Road-Trip: Pappy and Harriet’s
I'm the last human in Southern California to visit Pappy & Harriet’s
Photo courtesy of Pappy and Harriet's
Shouldn’t he be dead?
That’s what I remember thinking in grade school, watching footage of Neil Armstrong step on the moon. That’s a frozen ball of death dust. There’s no oxygen, no plant life, no water, just a whole lot of lunar chalk and ways to perish. Without his shiny oxygen suit, the air would be sucked out of Armstrong’s lungs, his body would freeze like a TV dinner, and he’d be hurtled into the black drain of the Milky Way.
It’s the same feeling I get in Joshua Tree. There’s something about a place this dead that makes you feel acutely alive. You grow hungrier, thirstier, more alert against predators of all sorts (rattlesnakes, dehydration, influencers). Every sense is heightened because survival isn’t such a sure thing anymore. Even the shade is dusty and abusive. This place is for lizards, and only human ingenuity, central AC, and REI make it livable for periods at a time.
Maybe that’s what makes Pappy & Harriet’s such a salvation. In the desert, there are times when even old, hot car water sounds refreshing. So a dark, cool place like P&H—serving craft beer, darkness, margaritas, darkness, live music, darkness, and properly smoked organic barbecue, and darkness—feels like a good neighborhood in the afterlife.
It’s my first time at Pappy’s, which makes me the least hip desert tourist on earth. I also heard there’s a party nearby where they burn a man. I’ll look into it.
The bar first opened in 1946 as The Cantina, 11 miles up a windy road from Joshua Tree in a place called Pioneertown. They filmed Hollywood westerns in the dirt here. John Wayne sauntered racistly for the camera. Gene Autry crooned as he shot a man who couldn’t sing as well. Now they sell ceramics and art in the old movie sets. You can watch shoot-‘em-up shows with live actors on weekends, pet some goats and chickens.
In 1982 it was renamed Pappy & Harriet’s. Owner “Pappy” Allen died 12 years later. Lots of great musicians showed up in tribute, including Lucinda Williams. Robyn Celia and Linda Krantz have owned it for 16 years now. They’re originally from New York. People from New York thrive in places not suited for human life.
From the Joshua Tree Inn (country troubadour Gram Parsons died in Room 8, and now it’s become a charming, hip, albeit morbid destination for music lovers), our taxi is 40-something bucks each way. Our driver explains they’re putting in water lines to Pioneertown. Once that happens, he says, it’s all over. Makes it sound like Pioneertown will become New Vegas, which seems tragic and romantic and a tad exaggerated. He also tells me not to drink the water in Pioneertown. Not sure if he’s basing this on solid research, but I always heed locals’ advice on water.
Expect to wait at Pappy & Harriet’s. We show up at 5:30 p.m., put our name on the list, and are seated at 8 p.m. It’s especially packed this weekend, due to a desert-rock festival. P&H is the Hodad’s of the desert; there’s always a line. Their slogan is, “If you’re in a rush, you’re in the wrong place.”
The L-shaped bar is a good purgatory. It’s not like you’re missing anything. The Joshua trees will still be out there, looking like the shaggy, unshaven, un-killable trees that they are—a cross between a palm and Keith Richards’ liver. There’s room out back on the picnic tables, some shaded, some exposed to the murderous desert sun. The smoke from their grill wafts right through you out there. Tomorrow, you will smell like meat smoke and the Maillard reaction, which is not a proven aphrodisiac but I’m betting science reaches that conclusion eventually. Dust accumulates in the foam in your beer, though if you give a damn you should’ve gone to Laguna.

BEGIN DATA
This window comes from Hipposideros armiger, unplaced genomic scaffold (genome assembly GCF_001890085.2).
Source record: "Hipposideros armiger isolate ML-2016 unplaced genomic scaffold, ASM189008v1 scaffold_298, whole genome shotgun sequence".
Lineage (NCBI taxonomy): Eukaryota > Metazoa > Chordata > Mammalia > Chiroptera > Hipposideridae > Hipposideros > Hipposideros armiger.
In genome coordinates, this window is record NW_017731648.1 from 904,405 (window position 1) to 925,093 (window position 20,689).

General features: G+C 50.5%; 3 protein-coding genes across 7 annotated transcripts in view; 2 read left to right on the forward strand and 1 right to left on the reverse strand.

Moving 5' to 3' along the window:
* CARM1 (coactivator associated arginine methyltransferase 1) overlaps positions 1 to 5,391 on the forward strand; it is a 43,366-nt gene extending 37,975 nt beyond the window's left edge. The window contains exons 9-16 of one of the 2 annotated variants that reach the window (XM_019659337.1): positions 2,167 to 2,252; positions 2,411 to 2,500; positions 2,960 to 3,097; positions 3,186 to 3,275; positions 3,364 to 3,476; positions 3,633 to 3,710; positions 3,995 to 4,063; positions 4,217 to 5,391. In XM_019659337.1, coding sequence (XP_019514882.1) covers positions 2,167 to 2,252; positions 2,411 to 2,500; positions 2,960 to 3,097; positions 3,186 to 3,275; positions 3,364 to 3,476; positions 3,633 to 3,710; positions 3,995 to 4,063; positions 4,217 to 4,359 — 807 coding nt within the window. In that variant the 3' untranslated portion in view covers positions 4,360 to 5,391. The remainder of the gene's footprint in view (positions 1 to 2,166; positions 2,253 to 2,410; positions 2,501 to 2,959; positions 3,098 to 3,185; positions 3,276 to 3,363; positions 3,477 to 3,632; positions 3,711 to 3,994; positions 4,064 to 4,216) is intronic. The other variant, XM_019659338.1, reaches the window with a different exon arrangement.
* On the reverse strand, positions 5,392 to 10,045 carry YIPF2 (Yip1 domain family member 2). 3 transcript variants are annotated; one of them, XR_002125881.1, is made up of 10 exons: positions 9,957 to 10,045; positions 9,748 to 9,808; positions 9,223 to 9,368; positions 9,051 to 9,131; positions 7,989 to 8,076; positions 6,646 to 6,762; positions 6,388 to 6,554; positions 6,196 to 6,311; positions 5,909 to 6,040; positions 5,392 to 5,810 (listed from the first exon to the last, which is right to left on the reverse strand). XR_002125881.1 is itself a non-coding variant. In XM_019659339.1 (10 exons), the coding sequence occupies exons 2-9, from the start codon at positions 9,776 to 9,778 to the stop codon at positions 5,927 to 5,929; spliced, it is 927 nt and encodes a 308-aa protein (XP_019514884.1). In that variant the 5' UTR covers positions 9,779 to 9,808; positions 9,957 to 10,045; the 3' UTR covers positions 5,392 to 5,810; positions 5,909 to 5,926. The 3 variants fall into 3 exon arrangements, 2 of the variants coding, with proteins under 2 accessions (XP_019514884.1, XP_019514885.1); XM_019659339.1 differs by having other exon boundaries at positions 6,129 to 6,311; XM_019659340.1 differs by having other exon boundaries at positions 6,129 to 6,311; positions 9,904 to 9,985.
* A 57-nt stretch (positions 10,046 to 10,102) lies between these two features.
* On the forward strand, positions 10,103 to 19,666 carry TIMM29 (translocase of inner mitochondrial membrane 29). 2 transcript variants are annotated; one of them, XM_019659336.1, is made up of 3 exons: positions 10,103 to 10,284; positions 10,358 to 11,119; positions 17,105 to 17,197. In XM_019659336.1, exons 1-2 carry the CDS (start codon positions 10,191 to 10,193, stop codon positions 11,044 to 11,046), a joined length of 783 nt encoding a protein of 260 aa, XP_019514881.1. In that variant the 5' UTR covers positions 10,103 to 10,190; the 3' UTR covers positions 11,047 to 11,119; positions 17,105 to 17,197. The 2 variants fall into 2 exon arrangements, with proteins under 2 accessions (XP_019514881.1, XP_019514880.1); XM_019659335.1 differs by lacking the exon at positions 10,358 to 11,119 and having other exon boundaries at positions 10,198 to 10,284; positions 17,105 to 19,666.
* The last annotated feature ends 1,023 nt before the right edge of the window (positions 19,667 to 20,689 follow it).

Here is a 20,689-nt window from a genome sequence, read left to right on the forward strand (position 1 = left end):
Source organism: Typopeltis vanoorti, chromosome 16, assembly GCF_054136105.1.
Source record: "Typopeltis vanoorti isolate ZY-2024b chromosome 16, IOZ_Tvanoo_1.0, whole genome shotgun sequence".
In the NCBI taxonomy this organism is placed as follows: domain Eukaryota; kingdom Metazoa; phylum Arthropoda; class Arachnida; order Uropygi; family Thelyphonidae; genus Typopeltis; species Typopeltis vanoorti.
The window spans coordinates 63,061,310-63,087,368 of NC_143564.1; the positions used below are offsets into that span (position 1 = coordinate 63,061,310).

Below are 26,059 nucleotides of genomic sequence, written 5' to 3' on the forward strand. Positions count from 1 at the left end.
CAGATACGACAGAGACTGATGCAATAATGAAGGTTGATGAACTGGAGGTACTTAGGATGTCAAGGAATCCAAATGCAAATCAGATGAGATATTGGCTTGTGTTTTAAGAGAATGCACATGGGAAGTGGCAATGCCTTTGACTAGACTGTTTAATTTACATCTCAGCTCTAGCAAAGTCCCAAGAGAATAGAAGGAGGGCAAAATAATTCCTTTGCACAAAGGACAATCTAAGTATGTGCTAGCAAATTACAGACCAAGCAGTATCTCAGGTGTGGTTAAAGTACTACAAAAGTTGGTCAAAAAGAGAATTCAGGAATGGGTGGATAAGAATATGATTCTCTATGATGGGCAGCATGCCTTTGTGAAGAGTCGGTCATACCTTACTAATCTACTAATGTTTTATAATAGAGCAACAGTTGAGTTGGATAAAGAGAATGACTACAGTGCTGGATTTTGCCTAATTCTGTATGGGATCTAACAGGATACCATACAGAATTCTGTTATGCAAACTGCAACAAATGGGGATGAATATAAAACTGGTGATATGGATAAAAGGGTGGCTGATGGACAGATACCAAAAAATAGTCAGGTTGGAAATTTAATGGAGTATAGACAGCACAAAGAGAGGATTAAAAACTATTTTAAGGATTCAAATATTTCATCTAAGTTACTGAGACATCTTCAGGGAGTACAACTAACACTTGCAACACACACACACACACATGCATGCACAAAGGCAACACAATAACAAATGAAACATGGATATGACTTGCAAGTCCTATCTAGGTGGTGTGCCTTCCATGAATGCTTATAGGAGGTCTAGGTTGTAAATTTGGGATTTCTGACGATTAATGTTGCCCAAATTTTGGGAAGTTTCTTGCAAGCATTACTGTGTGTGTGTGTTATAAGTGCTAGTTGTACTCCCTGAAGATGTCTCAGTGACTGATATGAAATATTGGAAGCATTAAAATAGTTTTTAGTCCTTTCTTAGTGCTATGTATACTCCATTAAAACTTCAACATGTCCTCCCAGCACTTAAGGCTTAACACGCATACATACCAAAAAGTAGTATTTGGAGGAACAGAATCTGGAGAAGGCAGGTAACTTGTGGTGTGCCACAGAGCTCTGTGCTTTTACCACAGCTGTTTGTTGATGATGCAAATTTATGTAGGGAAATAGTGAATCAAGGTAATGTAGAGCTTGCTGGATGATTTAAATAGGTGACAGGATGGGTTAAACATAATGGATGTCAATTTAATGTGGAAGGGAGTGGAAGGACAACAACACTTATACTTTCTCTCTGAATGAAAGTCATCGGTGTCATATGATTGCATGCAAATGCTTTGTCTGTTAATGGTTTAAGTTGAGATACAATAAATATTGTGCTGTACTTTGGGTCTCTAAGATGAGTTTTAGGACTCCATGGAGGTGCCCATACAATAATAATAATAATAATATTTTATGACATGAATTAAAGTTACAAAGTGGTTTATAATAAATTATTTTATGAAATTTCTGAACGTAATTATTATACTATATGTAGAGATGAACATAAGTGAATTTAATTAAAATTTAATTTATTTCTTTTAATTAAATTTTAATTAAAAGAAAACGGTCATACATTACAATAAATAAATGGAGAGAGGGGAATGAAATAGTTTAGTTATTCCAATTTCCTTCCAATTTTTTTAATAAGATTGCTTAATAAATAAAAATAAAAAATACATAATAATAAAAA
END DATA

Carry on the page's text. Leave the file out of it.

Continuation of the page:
P&H’s food has an unfair advantage, because drunk people will eat burritos off carpet and claim it’s their lord and savior. And with a long wait and a wall of whiskeys, we see lots of diners wobble to their seats.
But P&H’s food is good, no matter how swollen and happy your cells may be. We order their famed Santa Maria tri-tip (all their meats are organic). Tri-tip is to Southern California what brisket is to central Texas—our signature backyard meat. Pappy’s is as advertised, juicy and well-seasoned, char and smoke and caramelized proteins. A side of garlic mashed potatoes with gravy is the legwarmers of food, idiosyncratically 1980s, and terribly delicious. The salad is fresh and the blue cheese is either housemade (chunky, fresh) or doctored or some of the best jar sauce around. The mac ‘n’ cheese is creamy but not too much so, a nice little grain of cheese to its smooth cheese jazz. Our ribeye is pretty basic, a little under-seasoned. Might skip that.
We can’t see the stage as Sara Petite and her band start playing. She sounds twangy and great, like a pair of overalls that can sing soprano. There’s a wall of some sort that separates the “stage room” in two, blocking the view of those in the back. I wish that wall wasn’t there. I’m sure P&H feels the same. It probably serves a function, like making sure the roof doesn’t fall.
Like I said, it’s dark in here. This is a house of rock ‘n’ roll and meat. Barbecue likes the darkness. Rock people like the darkness. And anyone exposed to the desert sun and wind and dust and lack of moisture likes a dark little oasis like this.
My best advice: Watch their concert calendar like a hawk. There’s some truly good music being made live here. Soon as one pops up you wanna see, book a table. Be sure to ask the staff for a table with a view of the stage.
Pappy & Harriet’s, 53688 Pioneertown Rd., Pioneertown.